Updated: Feb 3
There are a few phrases that have quite literally changed my life. This is one of them.
I try to do something that scares me a little each and every day. But some days I get to do something that utterly terrifies me.
Like that day back in November 1998, when I turned in my completed Fulbright application after weeks of fighting with an ancient, coin-operated typewriter in the library in an attempt to get a single, pristine copy for submission. Or May Day of 1999, when I opened the envelope marked "William J. Fulbright Foundation."
And then of course there was the day I actually stepped off of an airplane in Abidjan, Cote d'Ivoire to begin what I believed would be a ten month academic study of politically-engaged Francophone theatre in West Africa, but which turned out to be a life-changing adventure that stretched well into the following year and beyond.
Yesterday was one of those days. Two decades after the fact, I decided it was time to take my own advice and tell the story I wasn't telling. It was time to stare straight down the barrel of all my insecurities and finally publish my memoir, Melting Ivory.
Why did it take me so long to publish? For the same reasons anyone hesitates to publish their memoirs: we fall into a series of traps.
The Ego Trap
We as humans have a bad habit of making everything all about us.
"Will this story make me look good?" we wonder. "Will people like it and think well of me when they read it? Will they be impressed with my clever turns of phrase and oh-so-poignant descriptions? Will they be rooting for me as a character, or will they want to reach into the pages of the book and smack me across the face?"
When what we should be wondering is:
"Who will this story help?"
Our stories are not for us, after all. We've already lived them. Our stories are for those still suffering the pain we've come through, to offer them the hope, wisdom, inspiration, and motivation they will need for the journey ahead. And for those who have come through similar pain, so they know they are not alone.
Tell your story like someone else's life depends on it. Because it very well might.
The Comparison Trap
Despite the valiant efforts of internet trolls, we truly are our own worst critics.
We compare our efforts to those of our favorite authors and artists and feel we simply don't measure up. Even though we know our story is not their story, and that if we don't tell our tales from our unique perspective, no one else will. Still, we judge our output harshly.
As Blair Hopkins put it in her episode of That's Aloud, everything we produce feels like "trite garbage" compared to the masterpieces we've consumed.
Just remember that those authors you're comparing yourself to inevitably struggled with the same insecurities you're fighting through, too, and that questioning your own talent is actually a sign that you are more talented than you think you are.
And while there may be a million memoirs out there, yours is completely unique, and you are uniquely qualified to share it.
The Tinkering Trap
They say writing is re-writing, and this is especially true--and especially difficult--when it comes to writing memoirs.
When writing about events that actually occurred, it's hard to know what will be relevant to a wider audience. Everything seems important because it all happened to us.
Life is not a clean, linear narrative with a beginning, middle, and end, let alone a tidy moral that ties it all up in a bow. Life is a messy morass of tangential events that we lace together into narratives after the fact.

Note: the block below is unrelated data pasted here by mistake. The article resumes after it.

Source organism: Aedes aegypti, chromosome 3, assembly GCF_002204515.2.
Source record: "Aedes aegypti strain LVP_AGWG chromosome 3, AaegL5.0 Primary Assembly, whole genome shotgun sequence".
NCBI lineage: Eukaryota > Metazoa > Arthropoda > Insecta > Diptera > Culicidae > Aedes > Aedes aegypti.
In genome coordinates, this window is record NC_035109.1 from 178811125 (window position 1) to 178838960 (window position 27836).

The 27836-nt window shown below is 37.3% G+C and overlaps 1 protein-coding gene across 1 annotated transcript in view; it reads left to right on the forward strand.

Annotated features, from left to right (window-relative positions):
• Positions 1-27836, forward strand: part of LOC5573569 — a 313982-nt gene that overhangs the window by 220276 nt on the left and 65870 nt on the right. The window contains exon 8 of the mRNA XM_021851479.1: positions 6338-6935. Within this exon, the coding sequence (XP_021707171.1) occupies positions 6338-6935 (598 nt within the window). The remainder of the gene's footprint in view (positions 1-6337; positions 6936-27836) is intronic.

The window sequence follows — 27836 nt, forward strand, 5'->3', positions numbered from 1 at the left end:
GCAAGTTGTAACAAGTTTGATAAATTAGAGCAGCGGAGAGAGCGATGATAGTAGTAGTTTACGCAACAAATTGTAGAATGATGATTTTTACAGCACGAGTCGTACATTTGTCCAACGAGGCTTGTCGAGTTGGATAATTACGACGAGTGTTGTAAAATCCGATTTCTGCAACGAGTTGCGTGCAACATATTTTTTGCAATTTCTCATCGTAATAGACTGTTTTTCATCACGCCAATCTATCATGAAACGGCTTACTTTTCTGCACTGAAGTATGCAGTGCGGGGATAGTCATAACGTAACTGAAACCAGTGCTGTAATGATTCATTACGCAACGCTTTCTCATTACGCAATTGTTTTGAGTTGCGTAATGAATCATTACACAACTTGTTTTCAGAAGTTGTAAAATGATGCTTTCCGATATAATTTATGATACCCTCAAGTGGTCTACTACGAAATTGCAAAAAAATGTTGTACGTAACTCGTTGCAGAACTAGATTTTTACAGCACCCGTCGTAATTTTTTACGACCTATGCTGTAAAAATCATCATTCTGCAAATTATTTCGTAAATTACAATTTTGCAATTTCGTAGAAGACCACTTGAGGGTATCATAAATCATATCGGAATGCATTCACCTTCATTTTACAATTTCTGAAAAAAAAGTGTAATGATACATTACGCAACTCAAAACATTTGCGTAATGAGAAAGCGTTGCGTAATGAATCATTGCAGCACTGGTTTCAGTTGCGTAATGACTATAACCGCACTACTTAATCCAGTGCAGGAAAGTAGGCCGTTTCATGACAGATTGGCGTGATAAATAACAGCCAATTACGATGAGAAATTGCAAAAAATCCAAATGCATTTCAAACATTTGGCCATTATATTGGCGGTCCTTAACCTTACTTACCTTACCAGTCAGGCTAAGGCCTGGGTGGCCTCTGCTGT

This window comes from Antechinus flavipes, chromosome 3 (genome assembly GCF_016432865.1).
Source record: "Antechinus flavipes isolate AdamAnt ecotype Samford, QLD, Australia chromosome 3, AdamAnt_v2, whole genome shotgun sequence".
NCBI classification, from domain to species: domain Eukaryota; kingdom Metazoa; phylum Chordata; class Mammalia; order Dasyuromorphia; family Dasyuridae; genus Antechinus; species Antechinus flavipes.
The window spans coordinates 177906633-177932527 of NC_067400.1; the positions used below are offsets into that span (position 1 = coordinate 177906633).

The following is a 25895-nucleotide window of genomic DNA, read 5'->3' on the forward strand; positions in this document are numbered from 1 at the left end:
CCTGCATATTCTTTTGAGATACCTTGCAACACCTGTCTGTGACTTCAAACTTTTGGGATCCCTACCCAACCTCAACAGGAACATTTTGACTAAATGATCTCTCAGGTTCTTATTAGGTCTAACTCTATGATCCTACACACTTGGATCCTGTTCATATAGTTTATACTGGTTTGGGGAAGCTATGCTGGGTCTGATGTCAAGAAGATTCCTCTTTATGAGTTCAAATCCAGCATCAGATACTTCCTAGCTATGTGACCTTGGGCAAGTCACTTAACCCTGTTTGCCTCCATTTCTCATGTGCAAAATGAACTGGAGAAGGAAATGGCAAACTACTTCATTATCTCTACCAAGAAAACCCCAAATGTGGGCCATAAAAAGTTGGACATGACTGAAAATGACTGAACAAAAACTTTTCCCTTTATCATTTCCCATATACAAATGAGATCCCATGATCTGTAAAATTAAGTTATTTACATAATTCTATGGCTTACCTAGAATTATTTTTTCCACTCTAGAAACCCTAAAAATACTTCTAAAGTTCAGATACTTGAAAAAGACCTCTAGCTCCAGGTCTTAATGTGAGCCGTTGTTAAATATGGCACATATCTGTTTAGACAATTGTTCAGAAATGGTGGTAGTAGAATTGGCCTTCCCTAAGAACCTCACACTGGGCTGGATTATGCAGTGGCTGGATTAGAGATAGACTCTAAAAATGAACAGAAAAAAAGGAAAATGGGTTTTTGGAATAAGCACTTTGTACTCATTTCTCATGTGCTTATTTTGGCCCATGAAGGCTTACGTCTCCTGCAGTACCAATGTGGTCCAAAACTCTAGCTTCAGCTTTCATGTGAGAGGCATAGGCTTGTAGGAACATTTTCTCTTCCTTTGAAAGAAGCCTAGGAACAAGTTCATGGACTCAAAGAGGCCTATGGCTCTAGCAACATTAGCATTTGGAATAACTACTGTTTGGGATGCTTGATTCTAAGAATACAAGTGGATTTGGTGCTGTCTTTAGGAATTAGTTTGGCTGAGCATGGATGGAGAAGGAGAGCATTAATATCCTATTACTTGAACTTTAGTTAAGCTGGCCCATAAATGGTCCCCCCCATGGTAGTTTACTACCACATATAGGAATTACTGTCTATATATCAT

I wrote the bulk of what would eventually become my book during or very soon after the events described, as a journal. So the real work of "writing" Melting Ivory was actually:
Discerning the central lesson of that collection of experiences
Editing out everything that didn't help convey that lesson
Tying what remained together as a coherent narrative
I'm not gonna lie: that was a long and arduous process, and required several pairs of outside eyes to help me identify what was and was not relevant.
One of the most important thing those outside eyes and voices helped me with was to let me know when it was done. Without their reassurance that it was ready for prime-time, I would surely still be tinkering with it now.
As the teacher in Six Degrees of Separation put it: "I don't have any secret. I just know when to take their drawings away from them."
Sometimes we need someone to step in and say, "It's done now."
Which brings me to our next trap:
The Not-Asking-For-Help Trap
I'll be honest. I rarely read the acknowledgments. And that's partly because they're usually so frickin' long.
Nobody publishes a book alone. We all need help, support, and an objective editor. Or five.
I didn't even bother to write an acknowledgements section because, honestly, just about everyone would need to be mentioned in there. It took a village both to write this book, and to edit it.
When you decide to take the leap and delve into your memoirs, I hope you'll reach out for help. Obviously I'd love to be the memoir midwife you choose to help you bring that story to the world. But I'd much rather you work with someone else than to work with no one at all.
The I-Don't-Know-How-To-Publish-It Trap
Publishing a book these days is terrifyingly simple. Gone of the days of begging publishers to read your manuscript. If you want to publish a book, you can hop onto Amazon self-publishing and become a published author in a matter of minutes.
If you can write a book, you can publish it. Period.
If you're considering using this precious, unprecedented breathing space provided by the coronavirus to start, continue, or finish sharing your truth with the world, DO IT.
If you're stuck, reach out. That's literally what I'm here for!